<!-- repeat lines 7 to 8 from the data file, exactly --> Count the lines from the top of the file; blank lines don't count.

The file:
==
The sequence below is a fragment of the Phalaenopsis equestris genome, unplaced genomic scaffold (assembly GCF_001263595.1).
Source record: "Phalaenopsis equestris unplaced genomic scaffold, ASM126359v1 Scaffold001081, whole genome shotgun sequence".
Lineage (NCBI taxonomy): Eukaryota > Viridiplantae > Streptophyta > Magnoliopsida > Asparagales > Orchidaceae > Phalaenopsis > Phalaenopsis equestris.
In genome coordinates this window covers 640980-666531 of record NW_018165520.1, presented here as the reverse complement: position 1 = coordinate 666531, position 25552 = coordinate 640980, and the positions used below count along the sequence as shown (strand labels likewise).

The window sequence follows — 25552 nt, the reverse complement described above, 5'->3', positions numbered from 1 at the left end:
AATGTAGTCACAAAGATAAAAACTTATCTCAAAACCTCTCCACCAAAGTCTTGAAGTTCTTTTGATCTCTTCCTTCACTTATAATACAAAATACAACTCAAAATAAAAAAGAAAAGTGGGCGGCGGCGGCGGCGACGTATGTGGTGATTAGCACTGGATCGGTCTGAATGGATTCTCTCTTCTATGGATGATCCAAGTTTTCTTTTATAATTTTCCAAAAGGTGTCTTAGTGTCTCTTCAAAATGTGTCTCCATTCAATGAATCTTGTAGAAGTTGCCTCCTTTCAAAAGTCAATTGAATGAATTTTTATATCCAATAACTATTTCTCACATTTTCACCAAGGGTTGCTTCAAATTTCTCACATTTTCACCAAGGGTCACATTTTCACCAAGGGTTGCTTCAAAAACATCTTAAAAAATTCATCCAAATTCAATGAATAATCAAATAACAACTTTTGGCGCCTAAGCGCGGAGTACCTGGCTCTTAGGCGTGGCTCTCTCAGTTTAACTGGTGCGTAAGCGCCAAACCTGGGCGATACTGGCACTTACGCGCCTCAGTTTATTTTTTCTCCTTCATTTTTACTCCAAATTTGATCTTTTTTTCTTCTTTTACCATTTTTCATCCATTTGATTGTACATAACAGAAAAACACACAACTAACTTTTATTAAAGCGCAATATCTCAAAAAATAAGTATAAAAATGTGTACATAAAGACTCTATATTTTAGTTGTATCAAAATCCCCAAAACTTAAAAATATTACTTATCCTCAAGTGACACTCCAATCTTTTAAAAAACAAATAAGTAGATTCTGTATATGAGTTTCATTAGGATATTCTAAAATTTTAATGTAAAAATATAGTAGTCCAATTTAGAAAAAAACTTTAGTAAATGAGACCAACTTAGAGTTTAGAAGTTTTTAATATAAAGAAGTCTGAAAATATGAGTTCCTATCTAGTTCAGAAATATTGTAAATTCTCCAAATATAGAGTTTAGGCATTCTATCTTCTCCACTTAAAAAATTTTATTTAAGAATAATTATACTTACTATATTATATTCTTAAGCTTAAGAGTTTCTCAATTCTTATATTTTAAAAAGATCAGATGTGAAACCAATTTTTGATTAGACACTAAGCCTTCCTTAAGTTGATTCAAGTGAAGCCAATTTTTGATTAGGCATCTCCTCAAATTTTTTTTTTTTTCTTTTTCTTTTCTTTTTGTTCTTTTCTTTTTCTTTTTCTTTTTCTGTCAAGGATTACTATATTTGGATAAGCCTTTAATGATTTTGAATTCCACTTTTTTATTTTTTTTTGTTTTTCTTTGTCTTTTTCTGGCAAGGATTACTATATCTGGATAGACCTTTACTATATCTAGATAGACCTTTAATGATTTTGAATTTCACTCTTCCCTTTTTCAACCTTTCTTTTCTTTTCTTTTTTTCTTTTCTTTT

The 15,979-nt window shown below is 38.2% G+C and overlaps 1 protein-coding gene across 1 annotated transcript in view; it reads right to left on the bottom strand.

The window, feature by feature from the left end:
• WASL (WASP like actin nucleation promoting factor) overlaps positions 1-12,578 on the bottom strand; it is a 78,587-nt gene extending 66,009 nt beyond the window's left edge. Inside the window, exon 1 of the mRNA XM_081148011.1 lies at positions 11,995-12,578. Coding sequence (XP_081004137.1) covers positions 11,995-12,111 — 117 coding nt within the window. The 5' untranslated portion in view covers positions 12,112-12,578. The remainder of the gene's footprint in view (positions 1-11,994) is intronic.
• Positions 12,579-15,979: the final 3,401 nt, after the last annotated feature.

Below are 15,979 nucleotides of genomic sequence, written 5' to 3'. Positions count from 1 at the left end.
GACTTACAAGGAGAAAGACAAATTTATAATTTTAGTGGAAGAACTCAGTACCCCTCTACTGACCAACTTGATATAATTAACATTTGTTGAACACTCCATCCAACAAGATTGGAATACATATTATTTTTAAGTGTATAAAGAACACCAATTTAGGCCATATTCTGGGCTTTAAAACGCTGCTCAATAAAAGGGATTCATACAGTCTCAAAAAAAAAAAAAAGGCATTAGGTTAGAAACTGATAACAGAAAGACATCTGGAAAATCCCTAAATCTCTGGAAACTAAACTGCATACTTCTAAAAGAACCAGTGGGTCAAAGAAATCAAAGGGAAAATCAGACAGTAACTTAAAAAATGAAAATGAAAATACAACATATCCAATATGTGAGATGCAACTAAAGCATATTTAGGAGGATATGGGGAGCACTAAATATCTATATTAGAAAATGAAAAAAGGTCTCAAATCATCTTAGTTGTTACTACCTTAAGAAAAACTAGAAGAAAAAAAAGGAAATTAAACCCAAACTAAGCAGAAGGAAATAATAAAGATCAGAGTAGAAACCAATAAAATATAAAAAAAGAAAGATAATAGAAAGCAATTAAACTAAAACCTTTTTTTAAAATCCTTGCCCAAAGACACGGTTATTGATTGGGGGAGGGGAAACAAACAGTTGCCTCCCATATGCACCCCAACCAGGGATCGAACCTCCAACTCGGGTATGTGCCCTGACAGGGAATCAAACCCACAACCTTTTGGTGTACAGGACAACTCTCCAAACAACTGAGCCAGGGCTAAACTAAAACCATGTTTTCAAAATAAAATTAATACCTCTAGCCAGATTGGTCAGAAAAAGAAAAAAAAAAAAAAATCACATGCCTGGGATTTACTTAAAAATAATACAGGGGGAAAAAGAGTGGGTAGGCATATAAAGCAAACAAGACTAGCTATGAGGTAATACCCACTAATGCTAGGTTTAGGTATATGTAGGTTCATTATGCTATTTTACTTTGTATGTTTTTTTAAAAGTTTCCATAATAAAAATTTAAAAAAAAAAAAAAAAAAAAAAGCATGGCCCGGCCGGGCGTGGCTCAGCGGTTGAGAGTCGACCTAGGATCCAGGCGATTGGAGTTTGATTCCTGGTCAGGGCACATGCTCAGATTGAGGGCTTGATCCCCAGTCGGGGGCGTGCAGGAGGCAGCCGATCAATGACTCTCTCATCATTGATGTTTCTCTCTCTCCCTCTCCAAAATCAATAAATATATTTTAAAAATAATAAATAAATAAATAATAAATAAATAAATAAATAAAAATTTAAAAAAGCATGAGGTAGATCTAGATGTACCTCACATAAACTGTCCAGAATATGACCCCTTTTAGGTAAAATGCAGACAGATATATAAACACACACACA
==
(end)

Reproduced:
The 15,979-nt window shown below is 38.2% G+C and overlaps 1 protein-coding gene across 1 annotated transcript in view; it reads right to left on the bottom strand.

The window, feature by feature from the left end: